# $\sum_1^\infty a_n$ converges iff $\sum_0^\infty 2^ka_{2^k}$ converges (Rudin)   Questions:

1-In the second part of the proof, why is $$a_1+a_2+(a_3+a_4)+...+(a_{2^{k-1}+1}+...+a_{2^k}) \ge \frac{1}{2} a_1+a_2+2a_4+...+2^{k-1}a_{2^k}$$ true?

2-Rudin says "The striking feature of the [that] theorem is that a rather 'thin' subsequence of ${a_n}$ determines the convergence or the divergence of $\sum a_n$". May someone explain this with an example?

• Googling ‘Cauchy condensation test’ might help. – Jonatan B. Bastos Jan 21 '18 at 20:31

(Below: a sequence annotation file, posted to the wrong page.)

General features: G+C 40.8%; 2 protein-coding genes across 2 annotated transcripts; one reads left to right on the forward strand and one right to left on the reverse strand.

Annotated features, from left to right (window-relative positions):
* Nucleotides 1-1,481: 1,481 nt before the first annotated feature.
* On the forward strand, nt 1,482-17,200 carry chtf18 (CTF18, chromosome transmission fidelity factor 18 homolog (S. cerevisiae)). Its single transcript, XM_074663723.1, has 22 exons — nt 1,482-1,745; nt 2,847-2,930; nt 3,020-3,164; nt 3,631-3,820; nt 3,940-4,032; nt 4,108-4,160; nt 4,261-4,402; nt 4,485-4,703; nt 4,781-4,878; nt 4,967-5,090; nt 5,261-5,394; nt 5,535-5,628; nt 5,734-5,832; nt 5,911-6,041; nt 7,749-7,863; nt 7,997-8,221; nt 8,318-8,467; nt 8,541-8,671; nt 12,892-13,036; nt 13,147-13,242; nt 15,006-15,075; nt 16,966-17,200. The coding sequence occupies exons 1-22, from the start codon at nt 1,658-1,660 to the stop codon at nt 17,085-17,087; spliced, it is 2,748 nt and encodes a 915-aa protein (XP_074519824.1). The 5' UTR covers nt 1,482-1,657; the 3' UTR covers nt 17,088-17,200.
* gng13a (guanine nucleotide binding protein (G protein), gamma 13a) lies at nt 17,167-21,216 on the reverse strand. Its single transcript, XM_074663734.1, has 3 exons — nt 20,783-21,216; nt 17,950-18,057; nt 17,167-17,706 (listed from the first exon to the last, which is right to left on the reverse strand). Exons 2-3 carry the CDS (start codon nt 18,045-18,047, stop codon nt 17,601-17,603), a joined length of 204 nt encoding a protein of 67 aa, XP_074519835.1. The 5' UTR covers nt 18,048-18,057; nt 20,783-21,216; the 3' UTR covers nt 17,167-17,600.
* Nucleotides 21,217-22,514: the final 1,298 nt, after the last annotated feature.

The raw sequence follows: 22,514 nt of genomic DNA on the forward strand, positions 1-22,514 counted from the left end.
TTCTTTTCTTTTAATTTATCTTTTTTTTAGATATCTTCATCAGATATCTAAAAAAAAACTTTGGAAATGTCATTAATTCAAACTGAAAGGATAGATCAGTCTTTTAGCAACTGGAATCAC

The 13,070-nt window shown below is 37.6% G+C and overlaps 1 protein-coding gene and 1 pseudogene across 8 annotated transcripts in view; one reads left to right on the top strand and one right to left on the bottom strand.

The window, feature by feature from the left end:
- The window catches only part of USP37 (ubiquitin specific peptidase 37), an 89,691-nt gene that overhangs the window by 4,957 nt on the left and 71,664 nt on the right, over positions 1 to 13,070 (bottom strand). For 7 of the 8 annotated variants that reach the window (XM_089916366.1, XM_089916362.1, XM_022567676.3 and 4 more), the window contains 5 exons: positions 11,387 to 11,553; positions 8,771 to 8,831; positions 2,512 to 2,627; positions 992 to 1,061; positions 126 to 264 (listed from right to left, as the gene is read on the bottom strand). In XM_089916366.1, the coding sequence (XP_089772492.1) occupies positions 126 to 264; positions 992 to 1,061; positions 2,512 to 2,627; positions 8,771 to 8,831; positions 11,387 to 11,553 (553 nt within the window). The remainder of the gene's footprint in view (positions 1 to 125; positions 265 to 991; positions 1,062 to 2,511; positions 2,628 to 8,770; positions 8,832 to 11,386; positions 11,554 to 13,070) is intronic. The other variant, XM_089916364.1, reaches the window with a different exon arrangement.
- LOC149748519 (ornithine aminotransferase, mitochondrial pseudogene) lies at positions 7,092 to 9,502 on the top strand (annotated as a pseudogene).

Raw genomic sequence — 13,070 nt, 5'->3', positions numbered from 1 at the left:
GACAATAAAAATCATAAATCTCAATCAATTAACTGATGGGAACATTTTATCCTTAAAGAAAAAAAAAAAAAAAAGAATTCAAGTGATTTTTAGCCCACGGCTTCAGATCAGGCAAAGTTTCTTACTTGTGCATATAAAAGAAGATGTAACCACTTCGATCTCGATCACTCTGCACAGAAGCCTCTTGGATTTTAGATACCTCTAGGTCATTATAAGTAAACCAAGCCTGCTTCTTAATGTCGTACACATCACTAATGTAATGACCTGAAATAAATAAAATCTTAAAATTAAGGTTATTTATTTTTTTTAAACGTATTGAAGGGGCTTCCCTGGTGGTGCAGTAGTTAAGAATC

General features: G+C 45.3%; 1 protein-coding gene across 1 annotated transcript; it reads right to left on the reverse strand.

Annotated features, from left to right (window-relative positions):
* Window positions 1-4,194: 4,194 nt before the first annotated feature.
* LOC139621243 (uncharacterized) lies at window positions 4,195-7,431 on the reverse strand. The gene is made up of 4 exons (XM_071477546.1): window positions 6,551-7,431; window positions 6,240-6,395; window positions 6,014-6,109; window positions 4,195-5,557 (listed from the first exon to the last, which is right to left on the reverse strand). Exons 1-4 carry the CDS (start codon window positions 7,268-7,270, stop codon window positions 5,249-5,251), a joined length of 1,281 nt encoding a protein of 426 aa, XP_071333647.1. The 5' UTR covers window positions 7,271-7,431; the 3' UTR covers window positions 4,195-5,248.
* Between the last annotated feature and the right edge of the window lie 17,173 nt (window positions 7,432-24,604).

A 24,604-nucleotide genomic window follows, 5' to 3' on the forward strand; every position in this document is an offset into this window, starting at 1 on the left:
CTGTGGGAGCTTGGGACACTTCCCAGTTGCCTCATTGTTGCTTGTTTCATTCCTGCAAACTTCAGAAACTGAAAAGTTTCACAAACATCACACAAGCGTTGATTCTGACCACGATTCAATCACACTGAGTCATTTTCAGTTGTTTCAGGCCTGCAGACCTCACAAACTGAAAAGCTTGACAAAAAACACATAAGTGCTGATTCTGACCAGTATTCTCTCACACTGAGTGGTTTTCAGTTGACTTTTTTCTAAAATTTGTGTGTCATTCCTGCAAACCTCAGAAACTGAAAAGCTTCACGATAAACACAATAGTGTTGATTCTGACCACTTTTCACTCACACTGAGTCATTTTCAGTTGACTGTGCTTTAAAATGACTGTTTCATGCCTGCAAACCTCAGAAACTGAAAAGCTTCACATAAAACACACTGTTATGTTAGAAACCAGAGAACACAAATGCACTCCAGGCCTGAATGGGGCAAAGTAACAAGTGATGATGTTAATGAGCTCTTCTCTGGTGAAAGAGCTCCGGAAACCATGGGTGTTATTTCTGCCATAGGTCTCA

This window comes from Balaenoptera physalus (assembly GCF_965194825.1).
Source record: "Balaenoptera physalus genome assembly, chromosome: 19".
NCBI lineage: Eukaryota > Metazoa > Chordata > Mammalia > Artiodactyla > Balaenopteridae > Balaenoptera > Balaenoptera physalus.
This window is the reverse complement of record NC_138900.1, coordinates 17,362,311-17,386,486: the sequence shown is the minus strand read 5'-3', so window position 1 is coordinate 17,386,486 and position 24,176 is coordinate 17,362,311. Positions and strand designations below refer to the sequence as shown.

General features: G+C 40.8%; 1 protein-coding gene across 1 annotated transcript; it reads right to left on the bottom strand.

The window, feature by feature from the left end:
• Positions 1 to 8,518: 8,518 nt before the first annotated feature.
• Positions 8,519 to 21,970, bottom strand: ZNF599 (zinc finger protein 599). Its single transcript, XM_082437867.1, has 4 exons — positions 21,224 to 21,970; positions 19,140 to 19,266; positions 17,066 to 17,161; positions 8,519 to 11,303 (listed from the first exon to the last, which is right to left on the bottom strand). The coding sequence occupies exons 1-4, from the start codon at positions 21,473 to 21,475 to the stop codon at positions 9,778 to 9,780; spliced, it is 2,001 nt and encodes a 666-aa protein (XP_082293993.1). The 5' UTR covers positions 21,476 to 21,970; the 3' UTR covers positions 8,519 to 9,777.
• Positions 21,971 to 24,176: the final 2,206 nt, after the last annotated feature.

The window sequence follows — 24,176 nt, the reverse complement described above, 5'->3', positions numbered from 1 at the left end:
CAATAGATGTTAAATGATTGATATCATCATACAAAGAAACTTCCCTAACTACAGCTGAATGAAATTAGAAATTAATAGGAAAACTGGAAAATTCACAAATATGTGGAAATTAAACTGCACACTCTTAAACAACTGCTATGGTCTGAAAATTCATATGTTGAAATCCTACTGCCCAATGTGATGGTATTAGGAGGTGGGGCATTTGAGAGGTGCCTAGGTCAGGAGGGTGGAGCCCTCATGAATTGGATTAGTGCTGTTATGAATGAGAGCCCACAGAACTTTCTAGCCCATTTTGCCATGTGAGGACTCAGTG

Answer to question 1: Observe that since $$a_1 \geq a_2 \geq a_3 \cdots \geq 0,$$we have $$a_3 + a_4 \geq a_4 + a_4,$$ and similarly

$\underbrace{(a_{2^{k-1}+1}+...+a_{2^k})}_{\text{$2^{k-1}$terms}}$ $\geq 2^{k-1}a_{2^k}$ where $a_{2^{k-1}+i} \geq a_{2^k}$ for each $i$ between 1 and $2^{k-1}$.

For part 1 note that

$$a_1+a_2+(a_3+a_4)+...+(a_{2^{k-1}+1}+...+a_{2^k}) \ge \frac{1}{2} a_1+a_2+2a_4+...+2^{k-1}a_{2^k}$$

is true because each term in the LHS $\ge$to the corresponding term in the RHS

EG $$(a_3+a_4)\ge 2a_4$$

since $a_n$ is decreasing.

Note that the theorem is known as Cauchy condensation test which is useful to prove the convergence of $\sum \frac1{n^a}$.

For part 2 I think he is referring to the fact that with this criteria you can show convergence or divergence by considering only the $a_{2^k}$ terms.